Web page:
|Title||[Protection Engine Co. No. 7]|
|Object Name||Print, Photographic|
|Collection||Staten Island Geographic Collection|
Original B&W print on tan cardboard mount. Group portrait of firemen in uniform; they are standing and seated in 3 rows in front of a brick firehouse with large double doors that are open. A plaque above the doors has the number "7" (the rest of the plaque is too faded to read). The firemen all wear fire helmets with "7" on the frontpiece; several wear parade belts with the inscription "PROTECTION". Two of the standing firemen hold speaking trumpets under their arms; the man holding the trumpet at left wears a belt with the inscription "FOREMAN". Part of a steam fire pumper is visible among the men; a Windsor chair sits on top of the pumper. One woman stands among the group (at left). Printed inscription at bottom of photo: "Geo. Bear, Photo."
(Keywords: Edgewater Fire Department, Occupational Clothing)
|Print size||7.375 x 9.250|
|Acquisition||Collection of the Staten Island Historical Society|
|Ownership and History||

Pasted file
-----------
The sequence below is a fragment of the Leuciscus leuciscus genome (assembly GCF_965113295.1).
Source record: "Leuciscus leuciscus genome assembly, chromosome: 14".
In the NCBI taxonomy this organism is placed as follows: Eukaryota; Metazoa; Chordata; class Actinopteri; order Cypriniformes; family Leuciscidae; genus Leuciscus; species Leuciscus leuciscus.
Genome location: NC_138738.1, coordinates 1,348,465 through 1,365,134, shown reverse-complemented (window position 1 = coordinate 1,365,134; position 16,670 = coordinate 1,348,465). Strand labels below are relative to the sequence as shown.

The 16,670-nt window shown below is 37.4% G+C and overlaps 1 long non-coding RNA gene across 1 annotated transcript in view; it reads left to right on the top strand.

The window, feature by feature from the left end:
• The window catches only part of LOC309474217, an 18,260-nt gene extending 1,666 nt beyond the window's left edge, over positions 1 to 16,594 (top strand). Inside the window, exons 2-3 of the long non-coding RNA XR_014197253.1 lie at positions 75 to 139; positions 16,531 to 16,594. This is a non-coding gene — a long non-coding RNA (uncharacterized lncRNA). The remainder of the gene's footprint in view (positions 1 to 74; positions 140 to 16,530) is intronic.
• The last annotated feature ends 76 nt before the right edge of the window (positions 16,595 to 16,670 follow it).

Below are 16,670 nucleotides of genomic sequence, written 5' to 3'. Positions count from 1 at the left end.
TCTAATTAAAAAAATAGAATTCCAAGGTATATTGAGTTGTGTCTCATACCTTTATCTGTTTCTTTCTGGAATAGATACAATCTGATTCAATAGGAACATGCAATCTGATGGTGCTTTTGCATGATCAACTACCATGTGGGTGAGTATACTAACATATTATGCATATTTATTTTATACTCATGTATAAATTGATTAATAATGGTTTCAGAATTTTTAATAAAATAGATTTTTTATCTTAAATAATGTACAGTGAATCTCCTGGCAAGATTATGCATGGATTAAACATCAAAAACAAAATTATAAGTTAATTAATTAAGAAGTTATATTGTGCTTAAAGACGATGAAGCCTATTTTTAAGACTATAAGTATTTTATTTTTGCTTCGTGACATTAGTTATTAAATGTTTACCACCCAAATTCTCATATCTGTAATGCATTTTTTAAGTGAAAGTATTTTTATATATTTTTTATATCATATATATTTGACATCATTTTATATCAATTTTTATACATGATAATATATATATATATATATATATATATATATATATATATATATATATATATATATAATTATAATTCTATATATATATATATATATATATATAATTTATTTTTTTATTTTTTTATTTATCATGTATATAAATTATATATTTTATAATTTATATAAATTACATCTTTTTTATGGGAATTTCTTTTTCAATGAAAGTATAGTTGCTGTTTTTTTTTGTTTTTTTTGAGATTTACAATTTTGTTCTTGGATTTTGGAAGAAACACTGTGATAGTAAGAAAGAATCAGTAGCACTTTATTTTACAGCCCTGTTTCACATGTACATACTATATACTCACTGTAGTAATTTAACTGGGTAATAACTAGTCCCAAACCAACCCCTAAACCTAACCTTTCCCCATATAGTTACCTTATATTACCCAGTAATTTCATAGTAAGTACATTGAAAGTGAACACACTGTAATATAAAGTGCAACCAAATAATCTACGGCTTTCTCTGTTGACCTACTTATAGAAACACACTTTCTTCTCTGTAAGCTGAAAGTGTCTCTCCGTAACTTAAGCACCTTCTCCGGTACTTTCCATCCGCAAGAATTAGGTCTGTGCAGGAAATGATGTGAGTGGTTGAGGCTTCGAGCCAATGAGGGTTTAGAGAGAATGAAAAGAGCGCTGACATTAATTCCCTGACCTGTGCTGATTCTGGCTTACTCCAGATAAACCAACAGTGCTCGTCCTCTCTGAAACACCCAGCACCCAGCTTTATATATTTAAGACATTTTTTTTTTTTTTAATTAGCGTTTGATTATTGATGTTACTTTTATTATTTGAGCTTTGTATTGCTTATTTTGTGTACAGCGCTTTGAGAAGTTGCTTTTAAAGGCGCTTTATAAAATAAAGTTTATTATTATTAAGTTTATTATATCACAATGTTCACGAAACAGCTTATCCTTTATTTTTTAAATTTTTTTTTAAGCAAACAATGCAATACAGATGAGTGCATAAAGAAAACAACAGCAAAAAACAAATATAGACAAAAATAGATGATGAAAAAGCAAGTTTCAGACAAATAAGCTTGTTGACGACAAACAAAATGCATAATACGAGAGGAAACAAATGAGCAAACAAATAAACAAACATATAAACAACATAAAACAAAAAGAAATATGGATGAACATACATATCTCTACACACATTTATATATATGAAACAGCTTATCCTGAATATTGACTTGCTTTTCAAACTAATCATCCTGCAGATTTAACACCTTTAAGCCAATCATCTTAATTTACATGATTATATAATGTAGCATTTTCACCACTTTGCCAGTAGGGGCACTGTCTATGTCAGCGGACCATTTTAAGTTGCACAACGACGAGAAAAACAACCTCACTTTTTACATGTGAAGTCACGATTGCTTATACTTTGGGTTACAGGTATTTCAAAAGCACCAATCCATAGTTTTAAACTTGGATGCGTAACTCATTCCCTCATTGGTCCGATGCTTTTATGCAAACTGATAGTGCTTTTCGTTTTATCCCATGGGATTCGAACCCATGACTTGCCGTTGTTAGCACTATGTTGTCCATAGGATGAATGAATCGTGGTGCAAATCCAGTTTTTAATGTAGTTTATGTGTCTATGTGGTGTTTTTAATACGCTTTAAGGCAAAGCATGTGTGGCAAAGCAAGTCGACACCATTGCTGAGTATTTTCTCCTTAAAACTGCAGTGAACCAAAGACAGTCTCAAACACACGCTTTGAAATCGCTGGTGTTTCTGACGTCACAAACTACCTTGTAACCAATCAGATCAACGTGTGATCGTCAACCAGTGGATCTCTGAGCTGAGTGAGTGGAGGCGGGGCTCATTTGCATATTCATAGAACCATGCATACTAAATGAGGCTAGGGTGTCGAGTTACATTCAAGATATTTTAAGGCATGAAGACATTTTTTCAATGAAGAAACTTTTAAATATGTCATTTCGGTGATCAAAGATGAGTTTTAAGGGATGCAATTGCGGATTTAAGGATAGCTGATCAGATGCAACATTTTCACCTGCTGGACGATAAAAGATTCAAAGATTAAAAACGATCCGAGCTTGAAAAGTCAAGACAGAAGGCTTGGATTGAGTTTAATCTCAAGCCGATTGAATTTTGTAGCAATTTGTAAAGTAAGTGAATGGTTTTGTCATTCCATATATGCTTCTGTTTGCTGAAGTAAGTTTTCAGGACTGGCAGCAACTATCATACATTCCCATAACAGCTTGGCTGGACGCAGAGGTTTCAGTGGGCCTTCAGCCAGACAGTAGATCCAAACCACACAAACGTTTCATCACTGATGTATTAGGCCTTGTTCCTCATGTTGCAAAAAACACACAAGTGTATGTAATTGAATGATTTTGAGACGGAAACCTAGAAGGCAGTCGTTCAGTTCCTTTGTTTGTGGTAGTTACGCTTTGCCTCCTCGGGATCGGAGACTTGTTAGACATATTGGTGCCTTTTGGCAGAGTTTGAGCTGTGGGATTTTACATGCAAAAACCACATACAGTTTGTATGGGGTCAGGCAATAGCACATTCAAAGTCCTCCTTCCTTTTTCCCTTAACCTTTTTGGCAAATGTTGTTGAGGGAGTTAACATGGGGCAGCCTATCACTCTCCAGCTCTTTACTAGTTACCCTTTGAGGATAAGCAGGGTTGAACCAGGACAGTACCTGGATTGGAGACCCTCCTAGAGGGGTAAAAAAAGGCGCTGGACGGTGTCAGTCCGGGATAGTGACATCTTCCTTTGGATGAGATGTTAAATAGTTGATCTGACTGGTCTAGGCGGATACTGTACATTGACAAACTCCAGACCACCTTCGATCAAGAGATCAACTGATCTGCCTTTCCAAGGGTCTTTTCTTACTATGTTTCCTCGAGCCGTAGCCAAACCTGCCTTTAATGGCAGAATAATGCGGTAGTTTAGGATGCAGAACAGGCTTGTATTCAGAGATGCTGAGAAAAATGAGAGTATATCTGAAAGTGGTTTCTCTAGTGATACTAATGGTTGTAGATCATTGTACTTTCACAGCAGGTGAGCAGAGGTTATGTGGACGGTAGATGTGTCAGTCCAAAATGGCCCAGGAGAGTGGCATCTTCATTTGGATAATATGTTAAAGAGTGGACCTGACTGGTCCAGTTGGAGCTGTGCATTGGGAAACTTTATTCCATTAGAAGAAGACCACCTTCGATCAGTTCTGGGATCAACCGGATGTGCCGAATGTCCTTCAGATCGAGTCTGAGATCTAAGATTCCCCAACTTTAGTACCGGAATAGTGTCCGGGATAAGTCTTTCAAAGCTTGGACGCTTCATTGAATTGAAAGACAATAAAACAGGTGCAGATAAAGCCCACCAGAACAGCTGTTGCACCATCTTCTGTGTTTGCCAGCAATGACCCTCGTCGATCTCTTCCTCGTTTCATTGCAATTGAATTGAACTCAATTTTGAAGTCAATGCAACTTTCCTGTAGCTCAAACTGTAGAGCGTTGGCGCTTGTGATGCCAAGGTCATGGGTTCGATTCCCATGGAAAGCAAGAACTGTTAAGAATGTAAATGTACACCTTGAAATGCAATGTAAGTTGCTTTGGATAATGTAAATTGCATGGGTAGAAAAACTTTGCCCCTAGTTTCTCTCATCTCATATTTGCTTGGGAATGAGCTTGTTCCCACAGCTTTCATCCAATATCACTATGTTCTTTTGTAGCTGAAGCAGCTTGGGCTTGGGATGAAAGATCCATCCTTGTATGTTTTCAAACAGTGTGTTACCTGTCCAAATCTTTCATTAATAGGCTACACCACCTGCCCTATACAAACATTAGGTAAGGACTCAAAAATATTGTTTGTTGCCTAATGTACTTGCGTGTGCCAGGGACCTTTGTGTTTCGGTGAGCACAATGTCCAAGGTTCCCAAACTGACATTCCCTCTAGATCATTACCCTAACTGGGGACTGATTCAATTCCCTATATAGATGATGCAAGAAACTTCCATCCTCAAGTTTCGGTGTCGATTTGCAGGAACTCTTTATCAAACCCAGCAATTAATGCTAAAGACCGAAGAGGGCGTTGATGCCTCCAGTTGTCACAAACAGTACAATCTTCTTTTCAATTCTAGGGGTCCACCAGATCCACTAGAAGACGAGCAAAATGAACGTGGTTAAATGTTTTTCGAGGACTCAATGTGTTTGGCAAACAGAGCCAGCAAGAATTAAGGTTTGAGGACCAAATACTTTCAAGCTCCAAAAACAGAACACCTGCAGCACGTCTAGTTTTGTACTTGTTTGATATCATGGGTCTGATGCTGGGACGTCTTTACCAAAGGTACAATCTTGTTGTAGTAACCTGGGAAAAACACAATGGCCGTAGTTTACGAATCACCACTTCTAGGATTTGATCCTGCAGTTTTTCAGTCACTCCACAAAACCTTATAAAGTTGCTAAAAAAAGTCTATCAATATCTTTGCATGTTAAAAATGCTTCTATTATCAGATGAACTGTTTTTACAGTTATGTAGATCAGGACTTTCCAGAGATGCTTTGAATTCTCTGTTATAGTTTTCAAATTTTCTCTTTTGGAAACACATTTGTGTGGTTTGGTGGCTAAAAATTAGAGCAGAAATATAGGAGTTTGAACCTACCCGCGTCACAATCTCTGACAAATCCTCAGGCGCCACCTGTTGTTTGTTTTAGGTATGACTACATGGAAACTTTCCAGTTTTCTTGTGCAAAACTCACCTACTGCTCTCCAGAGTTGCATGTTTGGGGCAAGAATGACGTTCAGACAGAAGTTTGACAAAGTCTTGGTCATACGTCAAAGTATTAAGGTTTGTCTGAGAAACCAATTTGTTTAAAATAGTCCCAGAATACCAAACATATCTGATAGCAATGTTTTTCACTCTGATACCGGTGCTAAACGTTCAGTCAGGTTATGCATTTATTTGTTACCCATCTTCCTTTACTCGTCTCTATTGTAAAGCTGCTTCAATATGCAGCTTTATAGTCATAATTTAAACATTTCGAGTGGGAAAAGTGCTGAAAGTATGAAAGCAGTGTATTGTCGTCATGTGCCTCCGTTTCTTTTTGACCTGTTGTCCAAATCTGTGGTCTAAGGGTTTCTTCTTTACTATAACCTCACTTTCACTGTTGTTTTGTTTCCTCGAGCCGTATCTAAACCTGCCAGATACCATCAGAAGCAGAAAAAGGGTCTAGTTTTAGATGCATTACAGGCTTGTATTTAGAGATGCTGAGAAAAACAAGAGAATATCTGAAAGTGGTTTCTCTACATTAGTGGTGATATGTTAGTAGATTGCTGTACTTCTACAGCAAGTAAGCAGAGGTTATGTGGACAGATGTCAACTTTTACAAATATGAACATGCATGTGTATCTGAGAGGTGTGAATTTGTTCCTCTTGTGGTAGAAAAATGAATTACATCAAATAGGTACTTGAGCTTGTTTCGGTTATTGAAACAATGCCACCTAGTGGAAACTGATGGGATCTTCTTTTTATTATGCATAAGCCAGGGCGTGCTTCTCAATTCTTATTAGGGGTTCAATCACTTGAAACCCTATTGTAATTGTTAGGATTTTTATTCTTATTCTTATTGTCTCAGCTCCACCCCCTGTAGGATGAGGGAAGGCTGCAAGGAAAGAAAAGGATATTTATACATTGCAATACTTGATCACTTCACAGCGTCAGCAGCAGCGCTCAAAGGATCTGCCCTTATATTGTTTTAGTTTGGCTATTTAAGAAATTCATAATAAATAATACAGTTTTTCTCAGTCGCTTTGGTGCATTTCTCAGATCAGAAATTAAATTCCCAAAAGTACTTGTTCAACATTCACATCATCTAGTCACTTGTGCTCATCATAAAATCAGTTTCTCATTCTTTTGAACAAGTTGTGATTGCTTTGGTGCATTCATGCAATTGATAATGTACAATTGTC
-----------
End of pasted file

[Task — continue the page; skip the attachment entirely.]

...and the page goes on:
Protection Engine Co. No. 7, a volunteer company, was organized in 1858, and their firehouse was located at 68 Broad Street in Stapleton, Staten Island. The company was disbanded in 1905, when New York City's municipal fire department replaced most of Staten Island's volunteer companies.
Photographer George Bear (1856-1945) opened his studio on Beach Street in Stapleton, Staten Island, around 1881. He had apprenticed as a photographer in Germany and immigrated to the U.S. in the 1870s. Bear's clients were drawn primarily from the German-American community of Stapleton and frequently included factory workers, laborers, and tradesmen.
Fire engines & equipment
|Lexicon Sub-category||Documentary Artifact|
|Support Acknowledgment||Online Collections Database record made possible by the Staten Island Historical Society, October 2015.|
|Legal Status||Items represented here are from the collections of the Staten Island Historical Society. Materials reproduced for personal non-commercial use must credit the Staten Island Historical Society. Commercial licensing is available.|